Staying safe under the summer sun
As seasonal temperatures rise, so do heat-related health risks. So to stay safe and enjoy summer, take the following steps to prevent heat-related illnesses.
During winter, when the thermometer plunges below zero, who hasn’t dreamed of basking in summer heat? But as seasonal temperatures rise, so do heat-related health risks.
Luckily, you don’t have to hide from the sun. You can stay safe and enjoy summer by paying attention to heat and humidity and recognizing danger signs.
Overheating equals trouble
Heat-related illnesses occur when your body heats up faster than it can cool itself. According to the Office of Occupational Health and Safety at the University of Windsor, when your internal temperature rises above 38 C (100.4 F), your brain begins to overheat. Your body’s cooling system shuts down, sweating stops, and your internal temperature climbs rapidly. Symptoms such as fatigue, dizziness, and muscle cramps are your body’s way of telling you it’s in trouble. It’s important to listen.
Working or playing in high heat and humidity is a common cause of heat stress. But overheating can also occur in small, enclosed areas such as cars, tents, or hot tubs.
Know your risks
The youngest and oldest among us are most vulnerable. Infants and children up to age four are extremely sensitive to high temperature and depend on you to keep them cool and hydrated. The elderly are less likely to sense temperature change and may not recognize heat-related problems in time to relieve their symptoms.
Heat-related illnesses can strike anyone regardless of age or physical condition. So be careful, particularly at the beginning of summer when you haven’t yet had a chance to become acclimatized to the warmer weather.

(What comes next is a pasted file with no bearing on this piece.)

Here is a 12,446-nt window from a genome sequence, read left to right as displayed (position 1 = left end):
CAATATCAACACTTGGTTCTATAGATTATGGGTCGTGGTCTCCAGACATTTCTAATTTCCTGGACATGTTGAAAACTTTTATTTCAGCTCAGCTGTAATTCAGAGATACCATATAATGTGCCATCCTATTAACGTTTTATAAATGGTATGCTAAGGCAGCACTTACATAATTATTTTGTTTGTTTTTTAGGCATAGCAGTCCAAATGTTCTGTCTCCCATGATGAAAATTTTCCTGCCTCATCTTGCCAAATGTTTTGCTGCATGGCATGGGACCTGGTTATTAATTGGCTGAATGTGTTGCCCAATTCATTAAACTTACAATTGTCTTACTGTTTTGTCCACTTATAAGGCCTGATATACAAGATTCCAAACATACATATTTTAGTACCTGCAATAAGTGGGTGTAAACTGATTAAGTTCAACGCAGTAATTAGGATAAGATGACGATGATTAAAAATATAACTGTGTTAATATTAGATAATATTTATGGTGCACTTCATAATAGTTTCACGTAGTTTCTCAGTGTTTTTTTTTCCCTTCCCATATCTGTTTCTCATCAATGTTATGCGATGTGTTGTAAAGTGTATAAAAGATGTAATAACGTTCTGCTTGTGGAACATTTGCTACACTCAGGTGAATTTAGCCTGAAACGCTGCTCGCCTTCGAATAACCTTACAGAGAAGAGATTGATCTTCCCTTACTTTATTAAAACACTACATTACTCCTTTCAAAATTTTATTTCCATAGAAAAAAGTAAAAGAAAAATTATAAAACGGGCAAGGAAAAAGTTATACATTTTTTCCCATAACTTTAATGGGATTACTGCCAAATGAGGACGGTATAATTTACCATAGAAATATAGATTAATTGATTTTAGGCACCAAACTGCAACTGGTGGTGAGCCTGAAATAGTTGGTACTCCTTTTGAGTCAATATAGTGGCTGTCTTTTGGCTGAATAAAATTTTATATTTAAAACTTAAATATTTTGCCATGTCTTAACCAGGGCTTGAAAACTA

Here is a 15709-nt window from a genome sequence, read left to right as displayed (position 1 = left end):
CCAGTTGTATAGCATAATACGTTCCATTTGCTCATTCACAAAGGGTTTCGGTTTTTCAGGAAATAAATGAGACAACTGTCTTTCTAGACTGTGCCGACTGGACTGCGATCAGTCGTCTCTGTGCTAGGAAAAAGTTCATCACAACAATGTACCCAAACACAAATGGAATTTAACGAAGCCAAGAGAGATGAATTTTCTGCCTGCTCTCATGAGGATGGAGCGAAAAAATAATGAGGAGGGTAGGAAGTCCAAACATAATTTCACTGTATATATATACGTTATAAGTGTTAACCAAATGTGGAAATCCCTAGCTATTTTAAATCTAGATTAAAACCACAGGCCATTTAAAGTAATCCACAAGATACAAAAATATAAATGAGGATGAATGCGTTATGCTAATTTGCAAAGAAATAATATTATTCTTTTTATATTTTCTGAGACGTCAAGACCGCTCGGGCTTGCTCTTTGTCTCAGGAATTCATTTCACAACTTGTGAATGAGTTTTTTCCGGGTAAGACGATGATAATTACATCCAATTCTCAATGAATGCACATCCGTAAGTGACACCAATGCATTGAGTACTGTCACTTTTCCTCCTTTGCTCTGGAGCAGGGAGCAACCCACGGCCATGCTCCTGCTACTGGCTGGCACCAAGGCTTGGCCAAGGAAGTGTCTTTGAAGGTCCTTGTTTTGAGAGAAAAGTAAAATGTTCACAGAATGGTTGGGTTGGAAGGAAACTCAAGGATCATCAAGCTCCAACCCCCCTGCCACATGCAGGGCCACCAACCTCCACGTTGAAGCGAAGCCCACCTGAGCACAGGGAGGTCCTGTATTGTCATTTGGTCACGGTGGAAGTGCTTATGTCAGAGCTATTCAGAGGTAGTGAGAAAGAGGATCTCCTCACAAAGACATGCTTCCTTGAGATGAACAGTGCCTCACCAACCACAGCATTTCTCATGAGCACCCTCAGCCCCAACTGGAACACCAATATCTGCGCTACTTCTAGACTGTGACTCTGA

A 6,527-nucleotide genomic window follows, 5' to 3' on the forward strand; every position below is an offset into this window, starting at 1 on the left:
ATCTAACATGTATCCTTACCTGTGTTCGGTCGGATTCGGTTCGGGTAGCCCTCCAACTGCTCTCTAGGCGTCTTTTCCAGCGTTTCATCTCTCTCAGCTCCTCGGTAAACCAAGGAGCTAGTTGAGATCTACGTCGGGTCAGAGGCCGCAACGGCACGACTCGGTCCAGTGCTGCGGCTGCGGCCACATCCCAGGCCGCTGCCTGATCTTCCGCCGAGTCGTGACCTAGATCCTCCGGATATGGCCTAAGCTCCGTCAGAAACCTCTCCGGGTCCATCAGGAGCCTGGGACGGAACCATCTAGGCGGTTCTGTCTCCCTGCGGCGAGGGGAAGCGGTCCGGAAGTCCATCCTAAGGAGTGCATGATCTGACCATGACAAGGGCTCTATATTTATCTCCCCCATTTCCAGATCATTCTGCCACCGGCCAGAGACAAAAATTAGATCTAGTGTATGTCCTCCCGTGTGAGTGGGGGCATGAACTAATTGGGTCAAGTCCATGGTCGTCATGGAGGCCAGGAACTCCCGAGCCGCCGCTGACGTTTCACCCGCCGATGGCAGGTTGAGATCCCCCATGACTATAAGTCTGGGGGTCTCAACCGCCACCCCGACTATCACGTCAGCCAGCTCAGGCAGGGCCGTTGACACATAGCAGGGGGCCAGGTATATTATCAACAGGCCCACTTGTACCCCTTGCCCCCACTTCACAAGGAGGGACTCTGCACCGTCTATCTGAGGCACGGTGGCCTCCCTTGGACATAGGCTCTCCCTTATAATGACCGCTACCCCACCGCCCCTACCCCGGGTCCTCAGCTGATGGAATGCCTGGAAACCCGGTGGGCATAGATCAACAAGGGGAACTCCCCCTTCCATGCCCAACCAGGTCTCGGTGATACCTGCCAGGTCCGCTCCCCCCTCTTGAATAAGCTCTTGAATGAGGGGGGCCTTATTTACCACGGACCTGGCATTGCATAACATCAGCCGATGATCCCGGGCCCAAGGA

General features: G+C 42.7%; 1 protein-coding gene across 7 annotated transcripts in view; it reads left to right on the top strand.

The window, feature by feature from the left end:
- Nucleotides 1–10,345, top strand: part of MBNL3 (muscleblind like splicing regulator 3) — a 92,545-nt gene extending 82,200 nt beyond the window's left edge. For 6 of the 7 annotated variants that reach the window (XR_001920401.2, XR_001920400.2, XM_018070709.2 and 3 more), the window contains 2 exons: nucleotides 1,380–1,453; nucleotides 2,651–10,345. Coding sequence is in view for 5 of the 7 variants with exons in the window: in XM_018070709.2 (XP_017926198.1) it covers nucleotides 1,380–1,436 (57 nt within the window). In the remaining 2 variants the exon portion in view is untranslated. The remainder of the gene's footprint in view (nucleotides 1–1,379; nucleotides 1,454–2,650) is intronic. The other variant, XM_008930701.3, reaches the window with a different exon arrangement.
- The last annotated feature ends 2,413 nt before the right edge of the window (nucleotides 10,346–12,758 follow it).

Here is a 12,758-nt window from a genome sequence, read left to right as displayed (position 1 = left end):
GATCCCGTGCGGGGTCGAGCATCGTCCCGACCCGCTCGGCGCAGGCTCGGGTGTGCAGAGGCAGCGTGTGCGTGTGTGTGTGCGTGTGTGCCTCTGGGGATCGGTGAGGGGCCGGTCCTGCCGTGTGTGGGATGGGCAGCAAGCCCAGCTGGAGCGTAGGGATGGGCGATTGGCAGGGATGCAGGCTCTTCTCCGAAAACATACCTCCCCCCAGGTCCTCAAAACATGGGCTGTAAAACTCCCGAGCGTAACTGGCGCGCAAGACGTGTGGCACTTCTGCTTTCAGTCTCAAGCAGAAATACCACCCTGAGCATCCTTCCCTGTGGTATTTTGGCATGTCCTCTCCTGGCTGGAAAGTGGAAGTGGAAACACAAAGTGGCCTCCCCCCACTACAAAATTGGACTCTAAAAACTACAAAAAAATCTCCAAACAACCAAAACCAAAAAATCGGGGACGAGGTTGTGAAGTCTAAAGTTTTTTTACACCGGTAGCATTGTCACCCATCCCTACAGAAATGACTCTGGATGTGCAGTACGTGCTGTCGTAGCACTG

There are many more factors that increase the risk of heat-related illness:
You can’t control the temperature, but you can control your environment and your actions. Firstly, it’s wise to check with your health practitioner if you take medication, in case it makes you more vulnerable to the heat.
Here are some other easy measures you can take that may mean the difference between enjoying summer’s heat and collapsing from it.
Dress for heat
Seek cooler climes
Make friends with fluids
Keep an eye on others
Causes: excessive sweating depletes your body of salt. Heat cramps can occur when you drink too much water without sufficient salt replacement.
Treatment: move to a cool area. Massage and stretch the muscle. Provide sips of cool, salted water—1/4 to 1/2 tsp (1 to 2 mL) salt to 4 cups (1 L) water—or an electrolyte-replacement drink. If cramps continue for more than an hour, consult a health practitioner.
Symptoms: heavy sweating, cool skin, thirst, fatigue, nausea, vomiting, weak pulse, rapid breathing, body temperature over 38 C (100.4 F), blurred vision.
Cause: fluid loss combined with inadequate water and salt replacement causes your body’s cooling system to break down, resulting in a rapid rise in
Treatment: move to a cool area. Loosen or remove excess clothing, and give cool, salted water. To dissipate body heat, mist with cool water, then fan. If symptoms persist or worsen, seek medical attention.
Symptoms: hot, dry, red skin; severe headache; nausea; confusion or odd behaviour; body temperature above 41 C (105.8 F); fast pulse; loss of consciousness; convulsions.
Cause: the body has lost its water and salt reserves and is unable to regulate internal temperature. It can develop suddenly or follow heat exhaustion.
Treatment: while waiting for medical help, cool the person rapidly by fanning, spraying with cool water, or covering with wet compresses. If conscious, give sips of cool water. Do not immerse the person in cold water, as overcooling restricts blood flow and interferes with brain function.